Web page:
When flying with camera gear, I always carry it on the plane with me.
At least the most expensive and highest importance gear goes with me.
But, just because I want to carry the gear onto the plane does not prevent the airline from forcing a gate check of a typically-large roller case, even if it falls within dimensional compliance.
The scariness of this scenario was reinforced to me recently when I watched gate checked bags sliding down a very long tube, landing with significant force at ground level.
So, I take precautions against being forced to turn over a camera case at the gate.
The first precaution I often take is using the airline's credit card to buy the flight tickets.
This move typically results in priority boarding privileges.
United Airlines and American Airlines (my two most-used airlines) charge an annual fee for their cards, but another benefit these cards provide is a certain number of free checked luggage bags on each flight.
A flight or two a year generally equalizes the credit card's annual fee.
While there are generally a lot of people flying with priority boarding passes, getting in line early within this boarding group has always insured that I can stow my largest case in the overhead storage,
avoiding a gate check requirement caused by lack of storage space.
Another key to avoid gate checking is knowing the size of the planes that you will be flying on.
The smallest plane on your trip is going to be the limiting factor.
If flying on a small plane such as a regional jet, this can be a problem (especially if it is the first leg of a multiple flight trip).
The isle seat on the side of the plane with the most side-by-side seats may have the largest storage option – under the seat in front of you.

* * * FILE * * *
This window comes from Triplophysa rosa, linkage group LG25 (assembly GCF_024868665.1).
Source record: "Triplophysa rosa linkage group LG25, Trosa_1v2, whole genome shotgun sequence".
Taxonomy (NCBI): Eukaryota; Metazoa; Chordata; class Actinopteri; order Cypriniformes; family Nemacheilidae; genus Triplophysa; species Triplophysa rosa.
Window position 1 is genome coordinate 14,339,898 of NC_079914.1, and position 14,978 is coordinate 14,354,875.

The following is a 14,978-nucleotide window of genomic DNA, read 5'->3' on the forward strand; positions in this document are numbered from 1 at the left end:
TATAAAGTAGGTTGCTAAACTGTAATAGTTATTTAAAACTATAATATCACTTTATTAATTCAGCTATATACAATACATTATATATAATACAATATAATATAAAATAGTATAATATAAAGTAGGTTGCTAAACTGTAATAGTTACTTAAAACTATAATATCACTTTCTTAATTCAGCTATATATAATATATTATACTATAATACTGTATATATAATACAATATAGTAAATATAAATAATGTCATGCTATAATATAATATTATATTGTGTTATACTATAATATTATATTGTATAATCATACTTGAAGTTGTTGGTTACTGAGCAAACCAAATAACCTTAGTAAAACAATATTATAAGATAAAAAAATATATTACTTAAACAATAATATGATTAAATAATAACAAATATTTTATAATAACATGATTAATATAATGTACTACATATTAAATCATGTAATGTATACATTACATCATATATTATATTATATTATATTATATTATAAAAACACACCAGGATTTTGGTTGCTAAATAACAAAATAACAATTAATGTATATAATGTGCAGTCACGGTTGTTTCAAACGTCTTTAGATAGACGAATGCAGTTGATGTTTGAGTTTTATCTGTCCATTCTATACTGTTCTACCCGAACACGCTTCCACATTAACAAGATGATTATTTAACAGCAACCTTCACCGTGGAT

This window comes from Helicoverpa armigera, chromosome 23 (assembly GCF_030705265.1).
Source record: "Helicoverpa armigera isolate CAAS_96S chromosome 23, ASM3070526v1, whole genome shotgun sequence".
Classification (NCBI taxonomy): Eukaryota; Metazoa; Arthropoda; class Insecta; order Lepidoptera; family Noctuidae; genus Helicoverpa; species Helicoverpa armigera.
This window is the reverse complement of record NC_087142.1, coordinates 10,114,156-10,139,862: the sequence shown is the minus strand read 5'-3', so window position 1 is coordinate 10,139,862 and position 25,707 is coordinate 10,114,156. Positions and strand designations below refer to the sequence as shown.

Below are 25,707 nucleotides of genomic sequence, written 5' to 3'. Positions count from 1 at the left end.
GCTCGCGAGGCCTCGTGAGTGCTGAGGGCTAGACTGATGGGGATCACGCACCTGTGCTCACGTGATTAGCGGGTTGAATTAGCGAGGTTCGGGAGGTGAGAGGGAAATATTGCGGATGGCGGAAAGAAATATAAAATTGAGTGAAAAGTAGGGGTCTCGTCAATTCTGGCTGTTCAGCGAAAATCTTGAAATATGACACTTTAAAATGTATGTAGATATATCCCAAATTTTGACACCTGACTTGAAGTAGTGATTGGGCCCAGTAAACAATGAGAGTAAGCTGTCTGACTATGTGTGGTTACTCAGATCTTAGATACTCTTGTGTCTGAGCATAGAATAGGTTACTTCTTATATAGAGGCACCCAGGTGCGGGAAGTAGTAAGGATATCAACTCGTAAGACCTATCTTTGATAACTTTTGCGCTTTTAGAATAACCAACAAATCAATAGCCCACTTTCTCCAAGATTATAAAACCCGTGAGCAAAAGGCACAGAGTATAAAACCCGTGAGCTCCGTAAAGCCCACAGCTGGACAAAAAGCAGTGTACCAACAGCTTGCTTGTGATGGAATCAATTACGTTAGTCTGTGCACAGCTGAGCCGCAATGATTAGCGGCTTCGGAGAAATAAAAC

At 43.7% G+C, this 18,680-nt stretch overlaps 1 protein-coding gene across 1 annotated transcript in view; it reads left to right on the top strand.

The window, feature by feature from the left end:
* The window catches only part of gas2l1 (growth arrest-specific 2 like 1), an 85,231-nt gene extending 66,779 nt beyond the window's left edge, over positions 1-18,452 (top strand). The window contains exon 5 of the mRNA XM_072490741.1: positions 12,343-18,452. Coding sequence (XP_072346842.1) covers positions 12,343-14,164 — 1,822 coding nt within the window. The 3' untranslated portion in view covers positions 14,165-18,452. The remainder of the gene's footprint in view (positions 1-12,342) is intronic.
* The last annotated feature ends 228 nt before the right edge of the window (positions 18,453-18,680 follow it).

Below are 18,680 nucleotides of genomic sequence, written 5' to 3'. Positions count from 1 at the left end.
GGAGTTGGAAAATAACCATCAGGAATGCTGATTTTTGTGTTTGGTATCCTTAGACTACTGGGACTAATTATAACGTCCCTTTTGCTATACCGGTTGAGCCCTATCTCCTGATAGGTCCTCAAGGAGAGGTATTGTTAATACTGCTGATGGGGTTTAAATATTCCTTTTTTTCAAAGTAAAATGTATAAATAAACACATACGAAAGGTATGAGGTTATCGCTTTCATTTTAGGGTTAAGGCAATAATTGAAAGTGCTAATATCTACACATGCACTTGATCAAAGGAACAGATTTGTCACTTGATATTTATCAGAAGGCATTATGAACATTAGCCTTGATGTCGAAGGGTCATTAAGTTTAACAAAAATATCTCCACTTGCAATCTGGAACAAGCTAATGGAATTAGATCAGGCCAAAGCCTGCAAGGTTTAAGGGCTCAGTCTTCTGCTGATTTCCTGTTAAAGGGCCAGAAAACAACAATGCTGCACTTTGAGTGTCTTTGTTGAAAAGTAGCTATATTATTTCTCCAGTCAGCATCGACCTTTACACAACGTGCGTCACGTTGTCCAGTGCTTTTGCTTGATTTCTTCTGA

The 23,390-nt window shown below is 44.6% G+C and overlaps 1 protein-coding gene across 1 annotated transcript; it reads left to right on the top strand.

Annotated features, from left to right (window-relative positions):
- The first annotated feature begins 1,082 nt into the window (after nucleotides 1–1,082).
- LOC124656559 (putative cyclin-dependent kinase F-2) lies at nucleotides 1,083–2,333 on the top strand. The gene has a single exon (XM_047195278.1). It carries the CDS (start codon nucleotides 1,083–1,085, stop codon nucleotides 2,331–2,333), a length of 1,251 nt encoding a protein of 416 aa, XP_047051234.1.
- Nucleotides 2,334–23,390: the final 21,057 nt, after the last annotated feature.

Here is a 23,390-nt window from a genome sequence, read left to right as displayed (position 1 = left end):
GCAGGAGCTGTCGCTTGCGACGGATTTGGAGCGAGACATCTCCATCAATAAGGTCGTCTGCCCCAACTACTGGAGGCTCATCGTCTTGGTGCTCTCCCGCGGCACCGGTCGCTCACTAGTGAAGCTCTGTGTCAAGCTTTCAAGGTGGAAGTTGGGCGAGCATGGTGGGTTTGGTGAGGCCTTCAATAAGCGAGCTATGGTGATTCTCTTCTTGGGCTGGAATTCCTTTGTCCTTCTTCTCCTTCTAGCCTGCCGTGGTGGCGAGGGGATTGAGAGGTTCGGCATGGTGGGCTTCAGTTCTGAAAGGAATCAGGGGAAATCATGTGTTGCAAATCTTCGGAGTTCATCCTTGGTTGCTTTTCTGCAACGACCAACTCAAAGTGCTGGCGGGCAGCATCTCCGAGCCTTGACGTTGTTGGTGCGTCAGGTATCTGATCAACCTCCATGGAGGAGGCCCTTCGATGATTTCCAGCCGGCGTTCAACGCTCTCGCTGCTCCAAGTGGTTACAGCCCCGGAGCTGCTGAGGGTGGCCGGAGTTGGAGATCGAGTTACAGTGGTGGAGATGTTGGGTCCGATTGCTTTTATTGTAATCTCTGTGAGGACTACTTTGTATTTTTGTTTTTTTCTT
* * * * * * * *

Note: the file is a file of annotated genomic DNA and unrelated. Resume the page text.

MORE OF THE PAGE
In this case, know what size case fits here – a full-size hard or rigid case will often not fit.
With large-sized planes booked for all of my commercial airline flights and priority boarding passes in hand, I was comfortable taking a full-size roller bag as my carry-on to Alaska.
The Think Tank Photo Airport Security V 2.0 Rolling Camera Bag
TTP sent me this case a long time ago, and I have used it with great frequency since, leaving many of my other cases to gather dust.
This trip involved a mix of travel (including float planes, various boats and an SUV) and in-the-field use of camera gear.
While the Airport Security is not my first choice for backpack-style carry, it provides this option and I carried it full of gear for many miles in the Katmai National Park back country on this trip.
The straps work fine.
Aside from having a large capacity, including the ability to hold a 600mm f/4 lens with a pro-sized camera body attached (snug fit), this case provides very solid protection for the contents
and the build quality was something I had a lot of confidence in.
The lead image for this post shows most of the primary items I carried in this pack while traveling.
I removed a 15" sleeved laptop and some other odds and ends (including some spare clothes) prior to taking this picture.
The laptop fits in the outside pocket or, to save some dimensional space, inside in the shown load configuration.
In the case, starting at the top, is the
Canon EF 600mm f/4L IS II USM Lens
mounted to the Canon EOS 5Ds R
Canon BG-E11 Battery Grip
I talk about my reasoning behind the camera and lens choices here:
My Wildlife Lens Selection for Katmai National Park, Alaska
My Camera Selection for Katmai National Park, Alaska
From left to right across the bottom of the case are the following:
The Canon EF 11-24mm f/4L USM Lens
was along for my ultra-wide angle needs (didn't end up using it much).
The Zeiss 15mm f/2.8 Lens
earned its ticket to travel from its excellent image quality at a wide aperture.
Night sky photography its primary intended purpose.
The Canon EOS M3
Canon EF-M 18-55mm f/3.5-5.6 IS STM Lens
mounted made the trip.
With Canon EOS Rebel T6i
-like image quality, this tiny camera with the 18-55 gave me a very compact general purpose kit to use
when I could not (or did not want to) take a full size camera and also provided a backup under the same circumstances.
The EOS M3 proved a convenient choice for photographing from commercial airplanes (you do this, right?), from float planes and for a part-day salmon fishing trip.
In Lowepro Lens Cases under and beside the M3 are Canon EF 1.4x
2x III Extenders
While I have no regrets from bringing these, I did not use either on this trip.
The 600mm lens was enough, but you never know when a unique situation calls for more reach.
An Arca-Swiss Z1 Ball Head
is fit into the bottom right divided section of the Airport Security.